Mania Grade: A
0 Comments | Add
Rate & Share:
- Audio Rating: B+
- Video Rating: A-
- Packaging Rating: B
- Menus Rating: B
- Extras Rating: B
- Age Rating: 13 & Up
- Region: 1 - North America
- Released By: Manga Entertainment
- MSRP: 29.99
- Running time: 118
- Aspect Ratio: 1.85:1 Non-Anamorphic Widescreen
- Disc Resolution: 480i/p (mixed/unknown)
- Disc Encoding: MPEG-2
- Series: Patlabor
Patlabor Movie 2
By Chris Beveridge
September 19, 2005
Release Date: September 26, 2000
Patlabor Movie 2
What They Say
© Manga Entertainment
The date is 2002, three years after the events of Patlabor 1. The destruction of a United Nations Labor team in South East Asia signals the beginning of a deadly terrorist plan that threatens to send shockwaves throughout Japan?s military. With evidence of an impending military takeover, the scattered member of the original SVD must gather to defend the city against danger. To make matters worse, the mastermind behind the operation is none other than Nagumo?s former teacher and ex-lover Tsuge. Can Nagumo stay true to her oath to uphold the law in the face of Tsuge?s destructive plan for revenge? The countdown to armed revolution and panic on the streets of Tokyo begins now!The Review!
The second Patlabor movie is rather similar to the first movie in many ways, but most importantly in the director. Mamoru Oshii heads up another big philosophical movie, though this time hits the marks far better than he did in the first movie.
Patlabor 2 is presented in dual language format. The Japanese language is presented in its original stereo mix and the English track is in an upgraded pro-logic format, though initial advertising lists it as a 5.1 track. Both tracks sound quite good and use a fair amount of directionality, even on the 2.0 Japanese track. We didn't detect any distortion or dropouts in the audio track and were pretty pleased with it overall, though of course we would have loved to have had the Japanese 5.1 track that was made back in 1998 for the region 2 release.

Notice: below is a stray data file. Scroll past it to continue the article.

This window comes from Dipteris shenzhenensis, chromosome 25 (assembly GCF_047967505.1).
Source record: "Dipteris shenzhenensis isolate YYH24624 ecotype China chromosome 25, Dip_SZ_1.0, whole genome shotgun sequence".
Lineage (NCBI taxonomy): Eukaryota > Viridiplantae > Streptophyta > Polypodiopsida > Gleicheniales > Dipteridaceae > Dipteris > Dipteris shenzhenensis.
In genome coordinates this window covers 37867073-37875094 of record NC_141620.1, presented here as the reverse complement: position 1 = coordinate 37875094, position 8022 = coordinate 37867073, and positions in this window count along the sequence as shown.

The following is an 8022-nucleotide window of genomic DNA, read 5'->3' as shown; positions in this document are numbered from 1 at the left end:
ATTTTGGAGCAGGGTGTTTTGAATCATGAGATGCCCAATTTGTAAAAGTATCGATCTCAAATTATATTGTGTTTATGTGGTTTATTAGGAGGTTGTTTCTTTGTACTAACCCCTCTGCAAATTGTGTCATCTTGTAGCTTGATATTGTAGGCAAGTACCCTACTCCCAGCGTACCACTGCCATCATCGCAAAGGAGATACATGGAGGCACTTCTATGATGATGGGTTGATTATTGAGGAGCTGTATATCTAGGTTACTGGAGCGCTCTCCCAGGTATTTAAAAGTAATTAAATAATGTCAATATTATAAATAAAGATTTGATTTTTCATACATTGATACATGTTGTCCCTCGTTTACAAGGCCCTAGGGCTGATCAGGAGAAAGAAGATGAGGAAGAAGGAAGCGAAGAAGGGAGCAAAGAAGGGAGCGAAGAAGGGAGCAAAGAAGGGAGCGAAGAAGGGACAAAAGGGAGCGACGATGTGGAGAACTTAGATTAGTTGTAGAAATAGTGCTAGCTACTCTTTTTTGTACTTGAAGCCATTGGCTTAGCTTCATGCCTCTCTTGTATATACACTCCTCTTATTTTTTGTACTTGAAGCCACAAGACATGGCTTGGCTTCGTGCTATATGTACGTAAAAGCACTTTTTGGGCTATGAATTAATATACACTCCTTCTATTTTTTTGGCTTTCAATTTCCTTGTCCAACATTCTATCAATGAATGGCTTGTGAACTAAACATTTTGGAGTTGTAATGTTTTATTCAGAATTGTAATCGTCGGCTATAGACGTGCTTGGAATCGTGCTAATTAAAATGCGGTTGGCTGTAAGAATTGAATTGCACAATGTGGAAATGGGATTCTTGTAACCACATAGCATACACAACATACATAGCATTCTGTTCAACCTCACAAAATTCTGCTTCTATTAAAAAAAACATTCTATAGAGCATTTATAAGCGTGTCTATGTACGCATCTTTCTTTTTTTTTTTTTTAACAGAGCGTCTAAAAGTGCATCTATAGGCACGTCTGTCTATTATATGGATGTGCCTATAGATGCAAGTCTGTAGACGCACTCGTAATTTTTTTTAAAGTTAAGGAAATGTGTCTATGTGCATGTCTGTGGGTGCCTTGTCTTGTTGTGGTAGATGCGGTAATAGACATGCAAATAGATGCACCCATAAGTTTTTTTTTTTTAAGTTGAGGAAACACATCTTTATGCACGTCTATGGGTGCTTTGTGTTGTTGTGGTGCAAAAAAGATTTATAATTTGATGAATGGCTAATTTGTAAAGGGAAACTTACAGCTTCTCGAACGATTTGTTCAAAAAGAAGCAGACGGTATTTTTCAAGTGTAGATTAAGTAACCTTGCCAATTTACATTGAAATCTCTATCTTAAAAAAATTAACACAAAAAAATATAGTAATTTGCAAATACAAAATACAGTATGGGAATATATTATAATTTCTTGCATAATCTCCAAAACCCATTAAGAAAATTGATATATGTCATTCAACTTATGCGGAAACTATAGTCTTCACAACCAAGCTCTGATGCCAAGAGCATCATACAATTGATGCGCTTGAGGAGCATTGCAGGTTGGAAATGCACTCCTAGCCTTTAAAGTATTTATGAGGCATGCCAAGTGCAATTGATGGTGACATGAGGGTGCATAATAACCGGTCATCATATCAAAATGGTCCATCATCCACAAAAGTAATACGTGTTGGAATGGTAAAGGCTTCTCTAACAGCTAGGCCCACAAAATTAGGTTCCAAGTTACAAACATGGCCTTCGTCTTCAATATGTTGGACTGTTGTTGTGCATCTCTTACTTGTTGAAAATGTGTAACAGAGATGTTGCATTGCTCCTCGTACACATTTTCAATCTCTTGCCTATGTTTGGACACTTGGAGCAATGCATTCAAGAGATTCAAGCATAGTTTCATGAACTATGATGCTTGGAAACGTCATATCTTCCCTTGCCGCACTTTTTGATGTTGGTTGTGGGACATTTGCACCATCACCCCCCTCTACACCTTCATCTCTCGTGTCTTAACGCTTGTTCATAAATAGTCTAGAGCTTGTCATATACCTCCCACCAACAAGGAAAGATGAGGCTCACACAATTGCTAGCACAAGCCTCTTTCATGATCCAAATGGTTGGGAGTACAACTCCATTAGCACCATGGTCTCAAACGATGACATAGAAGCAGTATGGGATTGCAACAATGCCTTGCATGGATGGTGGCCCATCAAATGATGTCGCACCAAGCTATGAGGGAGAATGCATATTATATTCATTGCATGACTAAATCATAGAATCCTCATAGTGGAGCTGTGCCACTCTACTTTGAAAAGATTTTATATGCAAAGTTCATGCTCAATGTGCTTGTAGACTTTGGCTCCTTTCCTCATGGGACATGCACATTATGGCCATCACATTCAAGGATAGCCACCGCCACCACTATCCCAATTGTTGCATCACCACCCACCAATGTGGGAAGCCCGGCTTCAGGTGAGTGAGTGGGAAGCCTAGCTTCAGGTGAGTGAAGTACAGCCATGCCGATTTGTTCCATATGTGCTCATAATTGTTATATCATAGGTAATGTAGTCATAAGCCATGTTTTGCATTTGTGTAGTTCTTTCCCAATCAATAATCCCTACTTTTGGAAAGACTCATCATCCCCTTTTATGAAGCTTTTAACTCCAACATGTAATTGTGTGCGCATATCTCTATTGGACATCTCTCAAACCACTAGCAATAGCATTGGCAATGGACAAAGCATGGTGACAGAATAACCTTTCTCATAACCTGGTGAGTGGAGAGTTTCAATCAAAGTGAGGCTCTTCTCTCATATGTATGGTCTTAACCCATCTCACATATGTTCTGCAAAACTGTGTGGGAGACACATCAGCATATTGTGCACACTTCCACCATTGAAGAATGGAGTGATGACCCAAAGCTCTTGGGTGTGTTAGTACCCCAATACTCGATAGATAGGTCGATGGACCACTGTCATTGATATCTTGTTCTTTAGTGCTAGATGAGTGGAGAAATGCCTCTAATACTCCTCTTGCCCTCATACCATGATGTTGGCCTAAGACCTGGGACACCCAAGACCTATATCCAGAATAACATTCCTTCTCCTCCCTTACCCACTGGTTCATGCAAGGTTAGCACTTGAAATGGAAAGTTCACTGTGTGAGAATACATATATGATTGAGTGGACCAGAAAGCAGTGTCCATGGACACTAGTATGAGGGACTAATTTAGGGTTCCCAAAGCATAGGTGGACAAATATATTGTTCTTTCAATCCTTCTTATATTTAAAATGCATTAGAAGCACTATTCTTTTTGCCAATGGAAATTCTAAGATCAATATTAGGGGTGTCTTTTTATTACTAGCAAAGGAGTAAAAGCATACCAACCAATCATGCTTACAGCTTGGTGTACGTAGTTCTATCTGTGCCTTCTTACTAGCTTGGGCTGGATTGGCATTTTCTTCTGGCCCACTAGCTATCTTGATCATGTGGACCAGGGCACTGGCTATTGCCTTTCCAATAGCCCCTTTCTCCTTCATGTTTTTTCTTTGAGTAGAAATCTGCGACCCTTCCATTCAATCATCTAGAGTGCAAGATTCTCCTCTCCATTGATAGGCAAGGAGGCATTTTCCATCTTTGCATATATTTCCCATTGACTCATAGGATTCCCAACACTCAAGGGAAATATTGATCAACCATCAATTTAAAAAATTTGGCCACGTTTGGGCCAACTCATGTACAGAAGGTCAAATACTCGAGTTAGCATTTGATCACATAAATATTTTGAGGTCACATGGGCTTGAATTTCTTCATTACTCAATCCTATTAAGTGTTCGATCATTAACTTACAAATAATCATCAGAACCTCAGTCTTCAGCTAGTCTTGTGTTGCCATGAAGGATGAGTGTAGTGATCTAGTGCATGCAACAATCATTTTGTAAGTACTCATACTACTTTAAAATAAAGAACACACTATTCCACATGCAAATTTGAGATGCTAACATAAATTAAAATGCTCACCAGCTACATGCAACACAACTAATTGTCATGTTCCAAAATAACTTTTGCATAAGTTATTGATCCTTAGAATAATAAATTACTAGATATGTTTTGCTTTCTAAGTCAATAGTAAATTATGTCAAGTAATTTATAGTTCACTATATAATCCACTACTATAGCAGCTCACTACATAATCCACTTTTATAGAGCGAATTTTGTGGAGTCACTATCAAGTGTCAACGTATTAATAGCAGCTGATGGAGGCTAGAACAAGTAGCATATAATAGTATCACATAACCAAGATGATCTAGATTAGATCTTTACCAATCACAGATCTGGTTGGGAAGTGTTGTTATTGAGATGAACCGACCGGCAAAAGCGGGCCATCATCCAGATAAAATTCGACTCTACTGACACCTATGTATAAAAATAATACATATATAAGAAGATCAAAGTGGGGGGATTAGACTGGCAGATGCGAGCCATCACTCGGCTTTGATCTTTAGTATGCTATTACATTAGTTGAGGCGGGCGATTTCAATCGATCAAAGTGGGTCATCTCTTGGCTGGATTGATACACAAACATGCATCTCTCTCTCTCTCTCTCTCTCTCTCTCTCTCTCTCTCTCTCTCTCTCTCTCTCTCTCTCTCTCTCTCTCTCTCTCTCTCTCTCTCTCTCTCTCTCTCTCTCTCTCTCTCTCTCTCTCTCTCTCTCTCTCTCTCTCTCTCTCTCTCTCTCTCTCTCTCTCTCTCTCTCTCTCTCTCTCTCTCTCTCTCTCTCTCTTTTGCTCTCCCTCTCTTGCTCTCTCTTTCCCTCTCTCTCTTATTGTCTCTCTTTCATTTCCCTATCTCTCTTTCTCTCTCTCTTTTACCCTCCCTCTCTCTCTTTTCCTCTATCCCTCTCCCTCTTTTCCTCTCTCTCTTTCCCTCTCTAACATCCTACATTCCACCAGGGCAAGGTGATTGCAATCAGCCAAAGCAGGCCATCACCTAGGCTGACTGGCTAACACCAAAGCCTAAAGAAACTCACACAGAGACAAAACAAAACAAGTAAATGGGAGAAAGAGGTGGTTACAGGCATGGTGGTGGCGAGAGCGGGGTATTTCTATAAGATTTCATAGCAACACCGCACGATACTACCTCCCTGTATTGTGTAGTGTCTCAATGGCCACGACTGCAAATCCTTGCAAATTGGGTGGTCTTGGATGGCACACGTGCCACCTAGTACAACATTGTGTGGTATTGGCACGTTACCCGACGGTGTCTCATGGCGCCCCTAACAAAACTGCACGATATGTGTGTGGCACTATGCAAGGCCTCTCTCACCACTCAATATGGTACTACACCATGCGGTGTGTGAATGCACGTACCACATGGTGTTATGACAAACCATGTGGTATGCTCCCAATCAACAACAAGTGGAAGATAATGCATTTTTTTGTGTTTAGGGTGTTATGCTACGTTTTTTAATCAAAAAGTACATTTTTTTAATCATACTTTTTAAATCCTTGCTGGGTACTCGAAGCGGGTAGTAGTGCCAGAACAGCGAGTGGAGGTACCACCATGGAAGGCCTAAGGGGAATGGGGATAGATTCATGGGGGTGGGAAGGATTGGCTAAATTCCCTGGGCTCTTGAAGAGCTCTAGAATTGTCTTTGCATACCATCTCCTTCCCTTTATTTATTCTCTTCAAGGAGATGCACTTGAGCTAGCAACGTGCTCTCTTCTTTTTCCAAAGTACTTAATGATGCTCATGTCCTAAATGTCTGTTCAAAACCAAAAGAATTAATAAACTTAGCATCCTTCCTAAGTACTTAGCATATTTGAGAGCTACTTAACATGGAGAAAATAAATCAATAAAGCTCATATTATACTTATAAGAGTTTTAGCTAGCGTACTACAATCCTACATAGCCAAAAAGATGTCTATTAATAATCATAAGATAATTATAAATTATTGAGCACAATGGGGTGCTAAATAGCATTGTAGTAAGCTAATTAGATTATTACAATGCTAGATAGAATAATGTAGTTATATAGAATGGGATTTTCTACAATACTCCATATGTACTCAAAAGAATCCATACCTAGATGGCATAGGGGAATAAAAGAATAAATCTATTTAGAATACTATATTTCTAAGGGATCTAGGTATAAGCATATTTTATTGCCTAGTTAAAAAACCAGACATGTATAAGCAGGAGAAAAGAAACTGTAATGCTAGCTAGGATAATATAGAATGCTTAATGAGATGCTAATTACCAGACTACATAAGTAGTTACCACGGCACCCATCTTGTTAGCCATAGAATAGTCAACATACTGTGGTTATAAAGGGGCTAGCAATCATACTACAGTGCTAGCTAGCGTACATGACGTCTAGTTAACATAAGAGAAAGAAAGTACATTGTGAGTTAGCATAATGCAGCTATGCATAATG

On the video side, things look very good. The movie is thankfully presented in letterbox format, preserving its original theatrical aspect ratio. There was a minimal amount of pixellation and artifacting throughout the movie, giving it a very solid image. There's a good number of blacks and dark grays throughout and all looked very well done. There were a few extremely minor rainbows scattered about early one, though most could only be seen when paused. The only real video error is during the layer change, it's very abrupt and lasts for about 2 seconds, making it extremely jarring and noticeable. Of course, we were very disappointed to learn that the movie would not be anamorphic as the quality of the animation truly cries out for it. We did watch the majority of the movie in a slightly stretched mode though and it looked very good.
Much like the cover of the first movie, the artwork used for this is somewhat dull and very serious looking. It does fit the feel of the movie though, so it's fairly appropriate. The back cover gives a good rundown of the movie and lists all the key Japanese staff. Features listings is nicely done although once again no region coding icon is on this disc.
The menu system appears to be directly lifted from the first movie's disc with a few alterations tossed in and some different trailers. The menus are however very quick to access and function quite good. No real surprises here.